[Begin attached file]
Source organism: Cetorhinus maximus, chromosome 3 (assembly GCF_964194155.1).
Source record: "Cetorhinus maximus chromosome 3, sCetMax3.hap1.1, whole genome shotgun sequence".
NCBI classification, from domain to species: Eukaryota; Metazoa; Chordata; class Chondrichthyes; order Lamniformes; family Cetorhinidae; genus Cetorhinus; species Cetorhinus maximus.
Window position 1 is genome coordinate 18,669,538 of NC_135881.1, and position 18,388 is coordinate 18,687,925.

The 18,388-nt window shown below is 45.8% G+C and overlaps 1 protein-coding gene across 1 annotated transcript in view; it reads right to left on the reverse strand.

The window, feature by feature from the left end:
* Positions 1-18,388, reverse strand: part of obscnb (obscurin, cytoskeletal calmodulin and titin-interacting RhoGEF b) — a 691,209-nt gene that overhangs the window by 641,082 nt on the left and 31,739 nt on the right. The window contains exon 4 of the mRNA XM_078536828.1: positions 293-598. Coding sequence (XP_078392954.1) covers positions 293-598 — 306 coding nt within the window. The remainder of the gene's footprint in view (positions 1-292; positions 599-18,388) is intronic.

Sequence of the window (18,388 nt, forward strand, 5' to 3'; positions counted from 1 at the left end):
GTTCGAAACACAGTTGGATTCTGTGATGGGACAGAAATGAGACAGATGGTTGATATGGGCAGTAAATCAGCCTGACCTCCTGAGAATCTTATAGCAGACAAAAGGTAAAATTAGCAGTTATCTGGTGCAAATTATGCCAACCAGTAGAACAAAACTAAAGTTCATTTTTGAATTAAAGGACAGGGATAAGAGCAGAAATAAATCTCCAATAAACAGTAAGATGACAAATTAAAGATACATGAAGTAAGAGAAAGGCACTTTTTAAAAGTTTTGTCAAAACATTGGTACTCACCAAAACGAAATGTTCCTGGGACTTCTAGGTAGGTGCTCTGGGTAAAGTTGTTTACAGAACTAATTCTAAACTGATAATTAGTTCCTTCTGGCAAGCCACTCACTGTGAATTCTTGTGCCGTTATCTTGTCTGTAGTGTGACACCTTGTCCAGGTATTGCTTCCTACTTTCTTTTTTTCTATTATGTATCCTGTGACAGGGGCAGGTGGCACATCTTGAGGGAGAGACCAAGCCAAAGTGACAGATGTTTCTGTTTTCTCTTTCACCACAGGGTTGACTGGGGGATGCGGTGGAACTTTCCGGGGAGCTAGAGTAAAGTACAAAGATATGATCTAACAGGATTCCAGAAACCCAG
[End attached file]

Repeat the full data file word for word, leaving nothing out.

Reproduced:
Source organism: Cetorhinus maximus, chromosome 3 (assembly GCF_964194155.1).
Source record: "Cetorhinus maximus chromosome 3, sCetMax3.hap1.1, whole genome shotgun sequence".
NCBI classification, from domain to species: Eukaryota; Metazoa; Chordata; class Chondrichthyes; order Lamniformes; family Cetorhinidae; genus Cetorhinus; species Cetorhinus maximus.
Window position 1 is genome coordinate 18,669,538 of NC_135881.1, and position 18,388 is coordinate 18,687,925.

The 18,388-nt window shown below is 45.8% G+C and overlaps 1 protein-coding gene across 1 annotated transcript in view; it reads right to left on the reverse strand.

The window, feature by feature from the left end:
* Positions 1-18,388, reverse strand: part of obscnb (obscurin, cytoskeletal calmodulin and titin-interacting RhoGEF b) — a 691,209-nt gene that overhangs the window by 641,082 nt on the left and 31,739 nt on the right. The window contains exon 4 of the mRNA XM_078536828.1: positions 293-598. Coding sequence (XP_078392954.1) covers positions 293-598 — 306 coding nt within the window. The remainder of the gene's footprint in view (positions 1-292; positions 599-18,388) is intronic.

Sequence of the window (18,388 nt, forward strand, 5' to 3'; positions counted from 1 at the left end):
GTTCGAAACACAGTTGGATTCTGTGATGGGACAGAAATGAGACAGATGGTTGATATGGGCAGTAAATCAGCCTGACCTCCTGAGAATCTTATAGCAGACAAAAGGTAAAATTAGCAGTTATCTGGTGCAAATTATGCCAACCAGTAGAACAAAACTAAAGTTCATTTTTGAATTAAAGGACAGGGATAAGAGCAGAAATAAATCTCCAATAAACAGTAAGATGACAAATTAAAGATACATGAAGTAAGAGAAAGGCACTTTTTAAAAGTTTTGTCAAAACATTGGTACTCACCAAAACGAAATGTTCCTGGGACTTCTAGGTAGGTGCTCTGGGTAAAGTTGTTTACAGAACTAATTCTAAACTGATAATTAGTTCCTTCTGGCAAGCCACTCACTGTGAATTCTTGTGCCGTTATCTTGTCTGTAGTGTGACACCTTGTCCAGGTATTGCTTCCTACTTTCTTTTTTTCTATTATGTATCCTGTGACAGGGGCAGGTGGCACATCTTGAGGGAGAGACCAAGCCAAAGTGACAGATGTTTCTGTTTTCTCTTTCACCACAGGGTTGACTGGGGGATGCGGTGGAACTTTCCGGGGAGCTAGAGTAAAGTACAAAGATATGATCTAACAGGATTCCAGAAACCCAG